Shahadi Wright Joseph On Her Latest Role In “Them: Covenant” and Why Stories Like These are Still Important

By Andréa Butler| Photos Courtesy of Amazon Studios

What makes for the perfect scary story? Is it an unseen stalker in the woods? A group of masked strangers who show up at your home unannounced? Maybe, it’s the undead on a cannibalistic rampage or a scorned teen ready to avenge themselves at prom. Perhaps, it’s even simpler. Perhaps, all you need is to magnify the horrors of real life underneath the lens of a centuries-old genre.

That’s what Amazon Prime Video’s newest limited anthology series Them: Covenant seeks to do. Dropping Friday, April 9, the 10-episode first season, created by Little Marvin and executive produced by Lena Waithe, takes place in the early 1950s in the then all-white, Los Angeles neighborhood of East Compton. The story follows the Emorys, a Black family who’s just fled domestic terror in North Carolina in hopes of building a safer life in Cali. But their American Dream is soon shattered by neighborly threats and paranormal activity.

Fifteen-year-old Shahadi Wright Joseph plays Ruby Lee Emory, the oldest of the family’s two daughters. Not only does her character have to navigate post-traumatic stress, generational trauma, and a cross-country move to an inhospitable environment, but she also has to deal with the start of high school, which tbh, can bring its own set of traumas under normal circumstances.

“My character Ruby Lee is on this incredible journey of just finding and accepting herself when it comes to her skin color,” Shahadi tells Sesi. “[Ruby Lee] is very intelligent and witty but also very sensitive, and I think that I really, really tried to make that teenage Black girl experience as accurate as possible coming from me. I remember a time where I don’t even remember seeing a single Black person in a horror film or horror series. I feel like times have most definitely changed.”

Shahadi Wright Joseph poster for Them

After more than a century of horror films and shows that overwhelmingly featured all-white casts or minor Black characters who, more often than not, were the first to be killed off, there’s a new era in which Black creators are carving their own niche in this genre. And while some people have pointed out potential similarities among Them: Covenant and other recent films and TV shows, such as Jordan Peele’s Us and HBO’s Lovecraft Country, Shahadi says it’s not that simple.

While Shahadi hasn’t seen all of Lovecraft Country yet, she says her mom has, and her mom assured her the two shows probably won’t be compared as much once Them comes out.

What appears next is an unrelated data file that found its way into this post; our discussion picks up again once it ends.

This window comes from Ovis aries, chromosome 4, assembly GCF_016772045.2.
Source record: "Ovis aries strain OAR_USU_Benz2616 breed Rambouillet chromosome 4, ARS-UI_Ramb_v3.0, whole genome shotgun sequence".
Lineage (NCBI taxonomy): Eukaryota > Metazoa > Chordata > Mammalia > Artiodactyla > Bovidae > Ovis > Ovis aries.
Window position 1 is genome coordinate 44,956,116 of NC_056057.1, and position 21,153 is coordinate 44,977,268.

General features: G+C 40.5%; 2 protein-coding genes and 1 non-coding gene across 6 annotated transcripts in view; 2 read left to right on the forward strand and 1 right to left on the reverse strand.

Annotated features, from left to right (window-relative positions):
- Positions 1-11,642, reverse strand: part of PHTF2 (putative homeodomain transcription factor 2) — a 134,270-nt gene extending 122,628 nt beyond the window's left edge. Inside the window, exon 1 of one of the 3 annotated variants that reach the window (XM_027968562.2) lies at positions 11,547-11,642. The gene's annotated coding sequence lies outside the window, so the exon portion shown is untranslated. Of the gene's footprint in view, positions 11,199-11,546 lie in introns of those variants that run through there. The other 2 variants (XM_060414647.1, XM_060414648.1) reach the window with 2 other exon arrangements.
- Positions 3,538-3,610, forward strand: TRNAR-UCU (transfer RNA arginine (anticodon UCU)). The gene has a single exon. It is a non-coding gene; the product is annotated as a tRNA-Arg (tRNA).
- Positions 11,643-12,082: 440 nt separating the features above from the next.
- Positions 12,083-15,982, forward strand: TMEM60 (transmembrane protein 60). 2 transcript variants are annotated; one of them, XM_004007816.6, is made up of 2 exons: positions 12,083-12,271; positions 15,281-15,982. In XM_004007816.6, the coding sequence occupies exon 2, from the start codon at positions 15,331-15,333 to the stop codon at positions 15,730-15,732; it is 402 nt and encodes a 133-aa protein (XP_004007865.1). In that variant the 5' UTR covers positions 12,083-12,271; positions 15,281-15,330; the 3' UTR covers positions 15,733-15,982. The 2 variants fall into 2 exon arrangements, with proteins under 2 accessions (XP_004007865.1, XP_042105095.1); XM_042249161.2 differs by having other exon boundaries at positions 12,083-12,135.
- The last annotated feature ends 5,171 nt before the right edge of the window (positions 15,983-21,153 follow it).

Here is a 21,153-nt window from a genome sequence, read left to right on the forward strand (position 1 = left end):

As for that other one? “I can actually completely understand why people are seeing the similarities between Us and Them, specifically just because of the names and those are my two projects that I’ve done,” she says. “[But] nobody has seen [Them] yet, and when they do, they’re probably going to change their opinions [because] they are two completely different themes … Us was about class and immigration and American privilege, while Them is specifically talking about race in the Jim Crow Era.”

This theme has also been another source of criticism facing the show. Some have accused the series of profiting off Black trauma and others have asked why they couldn’t just make a Black-centered horror show “more along the lines of Jeepers Creepers … not Jim Crow.” In this case, according to press notes provided by Amazon Studios, Little Marvin was inspired by events that “made him think about terror in a very specific way: the weaponization of public and private space against Black folks in America.”

Shahadi Wright Joseph's hand covered in white paint in Them

“I think [this series is] important just because [these types of incidents are] still happening today. I feel like when people talk about Black trauma, they always talk about it as something that happened so long ago when really … the racist microaggressions that Black people get on a daily basis, just the treatment we are still hearing about, that doesn’t end,” Shahadi says. “Also, racism is terrifying, so I feel like it’s literally perfect for the horror genre because it is so scary.”

And while a period piece like this was admittedly “tough to shoot,” Shahadi credits her on-screen fam with helping to lift the heaviness during breaks. “In between takes, [Melody Hurd, who plays younger sister Gracie Jean Emory] was always teaching me some kind of TikTok dance,” Shahadi shares. “We would always have a lot of laughs when we weren’t shooting, so it really did help.”

With her second horror movie in the can, Shahadi would be hype to take on a third — just not right away. Ya’ girl has range, OK, and she wants to show more of what she can do. She’d especially love to star in a drama or coming-of-age story.

In the meantime, Shahadi’s ready for the world to finally meet the Emory family and hopefully be all the way here for the show just as she was from jump. “I read the description of the series … and I immediately was on board and was very, very excited about the project,” she says. “I feel like that’s when I know that a project is going to be really good. Because if I would want to watch it, even if I wasn’t in it, I feel it’s, you know, even more special.”

Watch the full trailer below:

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Quarterly print teen magazine for Black girls ages 13 to 19. Covering The Black Girl's Mainstream™